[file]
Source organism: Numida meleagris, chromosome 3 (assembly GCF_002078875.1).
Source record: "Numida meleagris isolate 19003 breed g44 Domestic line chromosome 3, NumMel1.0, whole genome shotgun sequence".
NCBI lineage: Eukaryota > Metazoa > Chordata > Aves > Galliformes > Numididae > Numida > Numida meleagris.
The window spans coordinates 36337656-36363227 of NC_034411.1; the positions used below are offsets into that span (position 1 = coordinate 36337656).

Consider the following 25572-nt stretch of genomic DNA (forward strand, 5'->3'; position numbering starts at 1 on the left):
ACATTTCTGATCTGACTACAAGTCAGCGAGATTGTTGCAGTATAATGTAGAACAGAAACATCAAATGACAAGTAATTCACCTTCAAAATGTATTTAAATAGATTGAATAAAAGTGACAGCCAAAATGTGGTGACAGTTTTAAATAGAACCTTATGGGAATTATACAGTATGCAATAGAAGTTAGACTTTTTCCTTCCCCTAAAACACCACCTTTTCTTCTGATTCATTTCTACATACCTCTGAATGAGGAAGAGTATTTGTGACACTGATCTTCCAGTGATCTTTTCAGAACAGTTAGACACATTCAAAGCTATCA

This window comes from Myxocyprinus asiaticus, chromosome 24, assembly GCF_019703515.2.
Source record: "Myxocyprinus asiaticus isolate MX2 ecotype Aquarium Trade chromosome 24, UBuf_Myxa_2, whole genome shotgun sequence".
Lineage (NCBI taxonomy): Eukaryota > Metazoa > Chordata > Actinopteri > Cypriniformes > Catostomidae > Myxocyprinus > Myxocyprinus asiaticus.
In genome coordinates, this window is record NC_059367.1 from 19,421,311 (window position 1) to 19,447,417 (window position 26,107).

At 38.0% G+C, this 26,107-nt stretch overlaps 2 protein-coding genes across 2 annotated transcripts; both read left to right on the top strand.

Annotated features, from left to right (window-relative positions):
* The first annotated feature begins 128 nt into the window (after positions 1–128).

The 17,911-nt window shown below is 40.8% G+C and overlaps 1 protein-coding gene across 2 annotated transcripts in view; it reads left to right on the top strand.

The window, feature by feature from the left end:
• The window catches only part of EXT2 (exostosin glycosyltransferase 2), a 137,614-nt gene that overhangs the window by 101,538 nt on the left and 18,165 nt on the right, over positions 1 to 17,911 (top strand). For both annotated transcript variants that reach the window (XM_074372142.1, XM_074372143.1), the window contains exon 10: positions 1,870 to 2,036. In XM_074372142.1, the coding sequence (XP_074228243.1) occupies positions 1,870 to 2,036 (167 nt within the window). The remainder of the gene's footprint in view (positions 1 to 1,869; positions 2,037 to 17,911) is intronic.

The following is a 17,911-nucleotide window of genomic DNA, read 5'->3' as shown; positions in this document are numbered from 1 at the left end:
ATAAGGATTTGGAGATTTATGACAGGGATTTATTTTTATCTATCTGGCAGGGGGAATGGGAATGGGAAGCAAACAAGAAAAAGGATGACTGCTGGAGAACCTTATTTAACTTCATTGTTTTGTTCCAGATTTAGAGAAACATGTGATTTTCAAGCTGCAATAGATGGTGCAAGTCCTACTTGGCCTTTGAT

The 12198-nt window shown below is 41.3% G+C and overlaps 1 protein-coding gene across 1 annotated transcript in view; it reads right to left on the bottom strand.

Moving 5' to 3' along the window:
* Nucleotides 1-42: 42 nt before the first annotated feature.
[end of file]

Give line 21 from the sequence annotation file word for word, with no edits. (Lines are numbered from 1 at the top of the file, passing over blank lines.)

* Nucleotides 1-42: 42 nt before the first annotated feature.